Liberman calls accusations of Israeli spying on US 'false and malicious'

Senior Israeli officials condemn allegations in 'Newsweek' of espionage, claim reports are anti-Semitic.

US Capitol building in Washington DC 390 (photo credit: Kevin Lamarque / Reuters)
US Capitol building in Washington DC 390
(photo credit: Kevin Lamarque / Reuters)
Senior cabinet officials on Wednesday angrily dismissed as baseless an article that appeared on the Newsweek web site accusing Israel of extensive spying in the US saying that “Israel is as likely to stop spying here [in the US] as it is to give up matzo [sic] for Passover.”
“There is nothing at all to that type of report,” Foreign Minister Avigdor Liberman told Israel Radio. “Israel is very careful, and does not participate in anything even similar to spying” in the US.
These claims, Liberman continued, were the “inventions of some people in the US who are interested in harming Israeli-US relations.”
Intelligence Affairs Minister Yuval Steinitz also unequivocally denied the reports, saying that after the Jonathan Pollard affair some 30 years ago, Israel stopped all spying operations in the US.
“As intelligence minister, I say unequivocally and clearly that these accusations have no basis at all,” Steinitz said. “Israel does not spy in the US, does not enlist spies in the US, and does not do intelligence gathering in the US.”
What is even as egregious as the unsubstantiated claims, said one Israeli official, is the metaphor employed by the author of the story, Jeff Stein, who wrote that Israel was as unlikely to give up spying in the US as it would give up eating matza on Passover.
“That sentence is just as unacceptable as if someone would write, ‘the Americans are about as unlikely to stop invading Muslim lands as they are to stop slaughtering turkeys on Thanksgiving.’” the official said.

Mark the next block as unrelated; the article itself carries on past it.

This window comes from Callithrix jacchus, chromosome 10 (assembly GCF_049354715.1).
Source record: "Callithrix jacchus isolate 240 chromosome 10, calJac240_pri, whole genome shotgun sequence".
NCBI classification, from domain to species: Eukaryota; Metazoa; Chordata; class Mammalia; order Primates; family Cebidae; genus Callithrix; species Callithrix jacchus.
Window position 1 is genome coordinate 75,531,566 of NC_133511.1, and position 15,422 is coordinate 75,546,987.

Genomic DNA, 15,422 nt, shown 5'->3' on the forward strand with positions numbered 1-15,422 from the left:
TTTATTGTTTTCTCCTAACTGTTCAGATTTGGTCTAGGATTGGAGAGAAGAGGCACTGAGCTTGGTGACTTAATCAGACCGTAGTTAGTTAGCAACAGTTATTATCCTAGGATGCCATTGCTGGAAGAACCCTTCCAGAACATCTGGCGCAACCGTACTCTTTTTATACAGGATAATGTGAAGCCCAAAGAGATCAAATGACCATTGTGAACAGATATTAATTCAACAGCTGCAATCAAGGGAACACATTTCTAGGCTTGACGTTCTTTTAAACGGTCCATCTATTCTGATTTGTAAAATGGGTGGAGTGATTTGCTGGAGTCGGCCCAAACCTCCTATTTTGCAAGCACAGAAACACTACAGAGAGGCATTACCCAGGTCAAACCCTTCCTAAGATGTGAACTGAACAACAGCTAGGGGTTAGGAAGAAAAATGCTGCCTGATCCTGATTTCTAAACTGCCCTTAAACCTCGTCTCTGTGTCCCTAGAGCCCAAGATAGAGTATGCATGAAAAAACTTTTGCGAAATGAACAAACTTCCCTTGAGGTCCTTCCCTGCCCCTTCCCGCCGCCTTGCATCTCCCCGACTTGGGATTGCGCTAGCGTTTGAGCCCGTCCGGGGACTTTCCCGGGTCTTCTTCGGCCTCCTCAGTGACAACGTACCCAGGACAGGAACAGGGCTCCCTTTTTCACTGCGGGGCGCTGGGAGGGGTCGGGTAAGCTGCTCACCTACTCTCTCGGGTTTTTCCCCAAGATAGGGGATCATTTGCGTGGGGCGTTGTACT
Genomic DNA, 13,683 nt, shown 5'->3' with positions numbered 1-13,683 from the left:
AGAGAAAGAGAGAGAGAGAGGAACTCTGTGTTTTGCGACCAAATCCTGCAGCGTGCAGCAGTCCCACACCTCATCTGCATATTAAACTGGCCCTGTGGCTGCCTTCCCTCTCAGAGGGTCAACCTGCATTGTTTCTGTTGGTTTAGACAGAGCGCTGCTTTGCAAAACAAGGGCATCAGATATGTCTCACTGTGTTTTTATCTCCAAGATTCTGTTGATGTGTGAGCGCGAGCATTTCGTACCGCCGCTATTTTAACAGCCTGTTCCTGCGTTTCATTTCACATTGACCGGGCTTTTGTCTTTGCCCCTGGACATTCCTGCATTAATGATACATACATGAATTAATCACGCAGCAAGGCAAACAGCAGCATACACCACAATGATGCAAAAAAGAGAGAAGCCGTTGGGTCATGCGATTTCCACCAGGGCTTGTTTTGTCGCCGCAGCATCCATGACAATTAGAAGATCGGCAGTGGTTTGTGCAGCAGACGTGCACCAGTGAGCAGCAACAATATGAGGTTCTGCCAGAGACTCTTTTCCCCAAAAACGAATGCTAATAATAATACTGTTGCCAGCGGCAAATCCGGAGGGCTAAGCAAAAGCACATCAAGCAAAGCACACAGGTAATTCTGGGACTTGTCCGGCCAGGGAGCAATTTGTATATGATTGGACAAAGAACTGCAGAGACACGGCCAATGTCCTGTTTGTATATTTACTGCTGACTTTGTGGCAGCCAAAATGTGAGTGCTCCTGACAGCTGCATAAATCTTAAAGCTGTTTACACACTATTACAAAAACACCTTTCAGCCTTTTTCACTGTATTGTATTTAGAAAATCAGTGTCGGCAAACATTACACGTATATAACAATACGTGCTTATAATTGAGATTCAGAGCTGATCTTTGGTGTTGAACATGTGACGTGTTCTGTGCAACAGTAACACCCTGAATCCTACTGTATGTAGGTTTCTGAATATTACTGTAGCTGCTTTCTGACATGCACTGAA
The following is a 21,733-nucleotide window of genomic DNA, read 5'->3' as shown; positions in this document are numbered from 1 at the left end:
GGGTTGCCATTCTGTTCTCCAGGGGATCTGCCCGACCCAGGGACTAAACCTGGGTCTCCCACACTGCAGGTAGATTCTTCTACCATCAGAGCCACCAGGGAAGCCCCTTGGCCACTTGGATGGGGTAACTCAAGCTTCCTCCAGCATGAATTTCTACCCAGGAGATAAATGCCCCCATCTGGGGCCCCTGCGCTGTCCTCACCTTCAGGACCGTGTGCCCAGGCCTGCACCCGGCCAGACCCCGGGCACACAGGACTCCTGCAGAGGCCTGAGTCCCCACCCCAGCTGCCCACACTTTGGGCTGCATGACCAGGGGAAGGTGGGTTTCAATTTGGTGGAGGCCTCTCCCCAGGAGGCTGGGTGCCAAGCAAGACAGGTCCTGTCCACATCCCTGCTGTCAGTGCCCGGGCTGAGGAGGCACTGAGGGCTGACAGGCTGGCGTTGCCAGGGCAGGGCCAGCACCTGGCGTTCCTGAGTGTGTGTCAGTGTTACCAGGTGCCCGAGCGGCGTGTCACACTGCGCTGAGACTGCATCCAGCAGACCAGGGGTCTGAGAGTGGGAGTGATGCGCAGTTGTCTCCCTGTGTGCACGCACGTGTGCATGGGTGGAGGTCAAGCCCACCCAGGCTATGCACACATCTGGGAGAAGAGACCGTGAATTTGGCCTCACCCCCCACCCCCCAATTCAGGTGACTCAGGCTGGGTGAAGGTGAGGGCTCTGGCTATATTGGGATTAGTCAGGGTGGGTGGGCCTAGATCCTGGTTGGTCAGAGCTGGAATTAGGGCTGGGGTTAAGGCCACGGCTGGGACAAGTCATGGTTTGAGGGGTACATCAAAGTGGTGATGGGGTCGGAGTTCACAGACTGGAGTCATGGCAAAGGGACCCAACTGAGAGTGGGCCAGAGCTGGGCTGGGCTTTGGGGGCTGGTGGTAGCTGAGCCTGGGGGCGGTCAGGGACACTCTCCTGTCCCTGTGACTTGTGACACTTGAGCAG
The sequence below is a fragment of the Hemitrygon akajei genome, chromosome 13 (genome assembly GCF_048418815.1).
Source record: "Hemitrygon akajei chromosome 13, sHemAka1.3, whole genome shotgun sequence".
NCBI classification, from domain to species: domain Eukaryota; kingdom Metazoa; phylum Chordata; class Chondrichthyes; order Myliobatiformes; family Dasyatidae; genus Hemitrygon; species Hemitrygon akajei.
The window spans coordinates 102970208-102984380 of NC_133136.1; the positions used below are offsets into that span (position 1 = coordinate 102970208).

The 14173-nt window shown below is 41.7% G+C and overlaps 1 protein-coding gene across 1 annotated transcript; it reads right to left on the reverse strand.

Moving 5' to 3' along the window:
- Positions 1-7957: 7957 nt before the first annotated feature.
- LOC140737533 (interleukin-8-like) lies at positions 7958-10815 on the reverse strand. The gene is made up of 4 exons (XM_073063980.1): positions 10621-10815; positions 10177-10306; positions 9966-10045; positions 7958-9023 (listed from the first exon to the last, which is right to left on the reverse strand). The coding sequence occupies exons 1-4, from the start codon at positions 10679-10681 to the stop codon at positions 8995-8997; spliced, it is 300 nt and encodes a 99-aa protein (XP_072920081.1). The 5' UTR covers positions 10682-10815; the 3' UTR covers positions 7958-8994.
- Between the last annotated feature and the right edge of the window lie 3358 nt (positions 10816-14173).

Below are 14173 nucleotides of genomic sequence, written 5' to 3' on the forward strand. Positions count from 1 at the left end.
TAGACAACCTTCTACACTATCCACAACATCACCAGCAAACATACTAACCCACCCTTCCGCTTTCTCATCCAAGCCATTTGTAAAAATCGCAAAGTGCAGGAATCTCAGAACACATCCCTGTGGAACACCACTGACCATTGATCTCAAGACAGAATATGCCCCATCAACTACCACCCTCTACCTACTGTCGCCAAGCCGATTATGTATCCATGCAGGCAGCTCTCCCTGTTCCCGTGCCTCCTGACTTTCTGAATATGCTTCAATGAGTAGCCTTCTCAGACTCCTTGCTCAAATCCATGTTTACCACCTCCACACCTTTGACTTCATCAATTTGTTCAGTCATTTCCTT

“That sentence would be considered somewhat racist,” the official said. “Then why is the parallel sentence about Israel and spying and matza considered okay by Newsweek.”
Saying that being deceitful and spying in the US is as natural for Israel, that it as much an article of faith as eating matza, “is a very disturbing metaphor,” he said.
Liberman and Stenitz said that they have recently met with senior US officials in the White House, State Department, Congress and intelligence services, and have not heard anyone level these types of allegations.
According to the report, US intelligence officials are saying quietly and behind closed doors that “our Israeli ‘friends’ have gone too far with their spying operations here.”
Stein wrote that according to classified briefings dealing with legislation that would lower visa requirements into the US for Israeli citizens, “Jerusalem’s efforts to steal US secrets under the cover of trade missions and joint defense technology contracts have ‘crossed red lines.’”
“Israel’s espionage activities in America are unrivaled and unseemly, counterspies have told members of the House Judiciary and Foreign Affairs committees, going far beyond activities by other close allies, such as Germany, France, the UK and Japan,” he wrote.
Stein quoted a “former congressional staffer who attended another classified briefing in late 2013,” saying that “No other country close to the United States continues to cross the line on espionage like the Israelis do.”